The Federal Reserve has tools to achieve its monetary policy goals: the discount rate, reserve requirements, open market operations, the interest rate on reserves… and now also the countercyclical capital buffer (CCyB). The CCyB is intended to avoid the banking failures of the Great Recession by ensuring individual banks and the banking sector as a whole have enough capital on hand to provide a flow of credit to the economy without jeopardizing the solvency of this sector. To achieve this goal, a monetary authority (such as the Fed) would require banks to hold a percentage of their capital in a reserve or buffer account. The exact percentage can be changed depending on the state of the economy. If the authority believes too much credit exists, then the percentage of banks’ capital held in reserve must be increased to reduce banks’ ability to lend or provide credit. On the other hand, if the authority believes the economy needs to be stimulated, the percentage of banks’ capital held in reserves can be reduced to encourage more lending.
In practice, this is accomplished by setting a minimum value for the ratio of banks’ Tier 1 capital relative to its risk-weighted assets. Tier 1 capital can be thought of as stockholder equity and retained earnings, while risk-weighted assets are mostly the risk-weighted value of outstanding loans. The more risky the outstanding loans relative to held capital, the lower this ratio will go. To raise this ratio, banks can hold more capital and/or issue fewer risker loans.
The first graph shows the ratio of Tier 1 capital to risk-weighted assets since 2010 (blue-line) for the banking sector. Even without the CCyB, the minimum capital requirement and capital conservation buffer ensures that this ratio should not decline below 8.5% for any bank (the lower green line). The Fed could use the CCyB to raise this minimum value by up to 2.5 percentage points, to 11% (the higher green line). Currently, however, the Federal Reserve hasn’t used its authority to set a CCyB and so the lower bound for this ratio remains at 8.5%. As the graph shows, the aggregate banking sector ratio (blue line) hasn’t fallen below the 11% maximum ratio that the Federal Reserve can put in place.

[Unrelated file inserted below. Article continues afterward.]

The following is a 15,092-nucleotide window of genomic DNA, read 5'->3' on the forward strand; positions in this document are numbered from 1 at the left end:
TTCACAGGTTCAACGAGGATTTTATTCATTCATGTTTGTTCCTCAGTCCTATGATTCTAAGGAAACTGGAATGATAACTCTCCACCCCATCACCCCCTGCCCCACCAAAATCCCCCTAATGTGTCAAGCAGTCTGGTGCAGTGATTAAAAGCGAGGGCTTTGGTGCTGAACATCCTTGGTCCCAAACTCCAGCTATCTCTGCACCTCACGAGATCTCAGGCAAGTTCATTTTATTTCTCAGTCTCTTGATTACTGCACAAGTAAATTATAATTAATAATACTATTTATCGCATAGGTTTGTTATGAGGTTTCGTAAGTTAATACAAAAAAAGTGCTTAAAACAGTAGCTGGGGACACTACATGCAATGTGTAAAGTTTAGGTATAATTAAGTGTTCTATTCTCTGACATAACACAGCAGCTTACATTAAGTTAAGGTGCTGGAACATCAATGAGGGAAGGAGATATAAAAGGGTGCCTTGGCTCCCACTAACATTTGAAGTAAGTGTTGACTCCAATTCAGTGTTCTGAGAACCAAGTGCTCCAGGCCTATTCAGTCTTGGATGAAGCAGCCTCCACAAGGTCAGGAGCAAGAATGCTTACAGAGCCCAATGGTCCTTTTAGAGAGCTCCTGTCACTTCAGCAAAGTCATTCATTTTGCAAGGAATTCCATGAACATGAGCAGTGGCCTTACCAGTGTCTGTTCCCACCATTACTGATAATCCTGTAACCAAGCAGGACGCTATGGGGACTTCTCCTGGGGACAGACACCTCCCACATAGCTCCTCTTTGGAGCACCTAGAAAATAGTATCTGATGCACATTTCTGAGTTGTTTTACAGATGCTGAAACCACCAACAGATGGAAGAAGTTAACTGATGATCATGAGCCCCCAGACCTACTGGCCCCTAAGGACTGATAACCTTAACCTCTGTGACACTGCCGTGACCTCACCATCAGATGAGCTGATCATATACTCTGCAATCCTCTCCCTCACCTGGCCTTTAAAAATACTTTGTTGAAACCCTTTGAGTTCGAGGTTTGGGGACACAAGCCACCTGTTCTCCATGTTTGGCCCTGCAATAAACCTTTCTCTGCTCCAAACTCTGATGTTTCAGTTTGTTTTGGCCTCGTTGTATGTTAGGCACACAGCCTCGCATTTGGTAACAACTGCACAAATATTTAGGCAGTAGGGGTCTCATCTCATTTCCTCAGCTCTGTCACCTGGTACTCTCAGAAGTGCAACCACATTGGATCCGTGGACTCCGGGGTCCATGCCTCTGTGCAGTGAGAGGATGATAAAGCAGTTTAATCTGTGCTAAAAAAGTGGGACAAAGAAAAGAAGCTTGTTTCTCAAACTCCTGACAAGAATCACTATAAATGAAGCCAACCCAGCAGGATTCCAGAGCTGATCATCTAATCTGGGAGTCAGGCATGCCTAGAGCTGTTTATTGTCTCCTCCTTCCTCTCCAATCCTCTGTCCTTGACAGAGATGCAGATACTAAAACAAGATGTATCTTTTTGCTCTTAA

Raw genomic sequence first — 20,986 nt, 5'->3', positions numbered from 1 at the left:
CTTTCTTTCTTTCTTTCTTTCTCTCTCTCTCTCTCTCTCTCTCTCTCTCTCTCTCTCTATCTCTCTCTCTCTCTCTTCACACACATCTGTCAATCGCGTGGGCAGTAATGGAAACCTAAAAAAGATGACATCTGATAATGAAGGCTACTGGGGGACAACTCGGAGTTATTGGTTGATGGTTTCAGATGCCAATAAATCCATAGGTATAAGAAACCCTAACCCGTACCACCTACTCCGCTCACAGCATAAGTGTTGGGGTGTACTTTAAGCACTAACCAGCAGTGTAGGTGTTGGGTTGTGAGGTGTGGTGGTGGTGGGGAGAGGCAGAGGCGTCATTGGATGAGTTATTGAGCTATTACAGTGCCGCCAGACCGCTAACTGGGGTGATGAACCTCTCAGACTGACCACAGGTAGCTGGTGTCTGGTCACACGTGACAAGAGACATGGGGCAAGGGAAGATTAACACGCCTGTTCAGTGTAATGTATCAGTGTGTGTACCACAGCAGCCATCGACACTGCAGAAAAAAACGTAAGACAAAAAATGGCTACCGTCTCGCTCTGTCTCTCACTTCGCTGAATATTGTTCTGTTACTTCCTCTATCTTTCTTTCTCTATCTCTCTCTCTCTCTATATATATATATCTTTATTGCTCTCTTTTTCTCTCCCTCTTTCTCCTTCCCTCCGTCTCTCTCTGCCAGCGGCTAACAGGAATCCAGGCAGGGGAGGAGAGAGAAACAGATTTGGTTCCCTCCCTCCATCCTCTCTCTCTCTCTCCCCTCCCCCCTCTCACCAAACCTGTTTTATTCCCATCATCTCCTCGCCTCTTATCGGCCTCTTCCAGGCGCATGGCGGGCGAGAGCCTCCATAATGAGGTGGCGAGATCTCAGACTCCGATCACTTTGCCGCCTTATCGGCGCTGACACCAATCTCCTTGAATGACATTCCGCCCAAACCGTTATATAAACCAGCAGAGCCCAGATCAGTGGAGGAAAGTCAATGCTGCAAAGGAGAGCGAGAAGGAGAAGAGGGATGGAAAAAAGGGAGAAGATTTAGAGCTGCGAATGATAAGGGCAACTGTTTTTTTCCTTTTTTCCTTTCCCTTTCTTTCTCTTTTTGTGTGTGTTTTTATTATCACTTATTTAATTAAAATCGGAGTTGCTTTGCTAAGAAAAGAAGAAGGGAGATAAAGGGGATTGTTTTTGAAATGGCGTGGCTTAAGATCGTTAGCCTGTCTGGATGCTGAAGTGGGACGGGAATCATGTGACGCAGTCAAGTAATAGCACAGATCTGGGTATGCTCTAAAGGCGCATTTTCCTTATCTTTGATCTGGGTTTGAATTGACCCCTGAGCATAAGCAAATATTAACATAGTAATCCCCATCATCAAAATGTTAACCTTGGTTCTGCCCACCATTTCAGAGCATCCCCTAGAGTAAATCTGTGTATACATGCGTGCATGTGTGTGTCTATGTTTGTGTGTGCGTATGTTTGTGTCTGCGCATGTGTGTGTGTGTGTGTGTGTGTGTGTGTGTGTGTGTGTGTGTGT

In some sense, the aggregate ratio of Tier 1 capital to risk-weighted assets could be misleading: Even though the overall average is relatively high, the individual ratio of any given bank may very well be below the 11% or even the 8.5% cutoff. By looking at public call report data, we can get some idea of the position of individual banks. From our calculations, assuming the data are normally distributed, about 16% of banks will have ratios below the dotted red line. The line for this subset of banks is above the 8% line and crossed the 11% line beginning in the first quarter of 2018. This suggests that raising the minimum ratio level would have a significant effect on many banks. (Of course, this is only an approximation: The data aren’t exactly normally distributed. Instead, there are a substantial amount of firms clumped around the 8.5% lower limit, because dipping below that limit will introduce substantial regulatory burdens. In either case, however, the conclusion that a significant portion of banks would be effected by a rising CCyB holds true.)